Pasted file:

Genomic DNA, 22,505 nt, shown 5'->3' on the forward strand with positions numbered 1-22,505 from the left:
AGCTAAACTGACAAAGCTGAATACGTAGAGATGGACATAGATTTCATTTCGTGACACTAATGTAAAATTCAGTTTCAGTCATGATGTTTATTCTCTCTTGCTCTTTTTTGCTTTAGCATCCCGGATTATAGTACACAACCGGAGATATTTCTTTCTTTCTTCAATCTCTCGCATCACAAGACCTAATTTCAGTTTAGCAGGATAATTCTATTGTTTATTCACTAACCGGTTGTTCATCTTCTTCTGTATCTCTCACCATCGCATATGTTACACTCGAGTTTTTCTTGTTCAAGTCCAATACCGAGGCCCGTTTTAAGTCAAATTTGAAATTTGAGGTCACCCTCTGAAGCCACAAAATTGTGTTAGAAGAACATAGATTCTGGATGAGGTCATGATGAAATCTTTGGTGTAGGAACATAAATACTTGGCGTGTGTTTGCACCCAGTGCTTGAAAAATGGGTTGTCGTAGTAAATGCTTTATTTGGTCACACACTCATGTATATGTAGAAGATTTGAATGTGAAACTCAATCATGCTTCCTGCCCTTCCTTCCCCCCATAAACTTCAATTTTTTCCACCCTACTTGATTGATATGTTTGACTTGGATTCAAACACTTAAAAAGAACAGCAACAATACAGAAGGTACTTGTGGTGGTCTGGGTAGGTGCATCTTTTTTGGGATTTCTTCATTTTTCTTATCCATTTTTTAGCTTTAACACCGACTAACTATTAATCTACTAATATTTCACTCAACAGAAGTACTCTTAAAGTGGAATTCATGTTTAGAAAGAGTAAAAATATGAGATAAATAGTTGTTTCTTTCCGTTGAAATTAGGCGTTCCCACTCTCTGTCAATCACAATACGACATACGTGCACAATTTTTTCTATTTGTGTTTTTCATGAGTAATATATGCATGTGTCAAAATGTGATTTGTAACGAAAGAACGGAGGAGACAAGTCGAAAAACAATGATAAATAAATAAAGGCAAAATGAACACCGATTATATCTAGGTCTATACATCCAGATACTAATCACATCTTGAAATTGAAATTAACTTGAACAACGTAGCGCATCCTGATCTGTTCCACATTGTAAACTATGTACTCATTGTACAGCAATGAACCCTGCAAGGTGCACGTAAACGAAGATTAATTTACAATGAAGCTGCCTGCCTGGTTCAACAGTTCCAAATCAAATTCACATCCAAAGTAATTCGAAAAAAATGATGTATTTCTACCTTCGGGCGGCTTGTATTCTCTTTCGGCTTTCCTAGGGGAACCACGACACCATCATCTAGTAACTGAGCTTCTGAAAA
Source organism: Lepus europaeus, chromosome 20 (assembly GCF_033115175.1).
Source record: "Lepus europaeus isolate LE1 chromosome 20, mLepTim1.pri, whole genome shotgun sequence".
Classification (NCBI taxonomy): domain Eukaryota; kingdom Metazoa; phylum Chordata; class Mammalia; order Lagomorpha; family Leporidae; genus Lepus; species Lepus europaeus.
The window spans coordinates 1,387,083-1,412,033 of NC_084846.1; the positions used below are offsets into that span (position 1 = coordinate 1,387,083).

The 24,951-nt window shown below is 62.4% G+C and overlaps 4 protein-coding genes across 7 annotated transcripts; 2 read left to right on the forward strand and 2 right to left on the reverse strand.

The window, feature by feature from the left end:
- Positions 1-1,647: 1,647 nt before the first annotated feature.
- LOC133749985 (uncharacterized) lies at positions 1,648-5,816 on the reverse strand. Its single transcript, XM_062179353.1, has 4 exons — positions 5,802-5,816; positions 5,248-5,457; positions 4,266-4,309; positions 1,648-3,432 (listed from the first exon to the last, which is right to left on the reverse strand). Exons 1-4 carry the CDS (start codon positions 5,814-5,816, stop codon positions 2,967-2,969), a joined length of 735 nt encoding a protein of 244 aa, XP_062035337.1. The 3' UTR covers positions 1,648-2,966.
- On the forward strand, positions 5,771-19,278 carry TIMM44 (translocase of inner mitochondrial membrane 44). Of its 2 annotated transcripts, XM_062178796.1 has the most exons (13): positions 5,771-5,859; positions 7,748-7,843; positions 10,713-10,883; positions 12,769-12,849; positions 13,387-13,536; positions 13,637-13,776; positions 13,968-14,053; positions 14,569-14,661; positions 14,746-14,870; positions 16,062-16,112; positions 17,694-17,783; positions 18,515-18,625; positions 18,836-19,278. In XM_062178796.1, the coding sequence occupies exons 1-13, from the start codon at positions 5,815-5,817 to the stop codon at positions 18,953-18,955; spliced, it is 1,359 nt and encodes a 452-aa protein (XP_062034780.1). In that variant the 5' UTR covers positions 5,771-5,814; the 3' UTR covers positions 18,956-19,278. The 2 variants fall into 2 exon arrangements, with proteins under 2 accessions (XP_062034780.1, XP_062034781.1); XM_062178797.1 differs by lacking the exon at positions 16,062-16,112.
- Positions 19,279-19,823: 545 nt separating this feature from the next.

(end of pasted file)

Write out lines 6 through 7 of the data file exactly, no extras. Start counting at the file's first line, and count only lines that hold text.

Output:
The window spans coordinates 1,387,083-1,412,033 of NC_084846.1; the positions used below are offsets into that span (position 1 = coordinate 1,387,083).

The 24,951-nt window shown below is 62.4% G+C and overlaps 4 protein-coding genes across 7 annotated transcripts; 2 read left to right on the forward strand and 2 right to left on the reverse strand.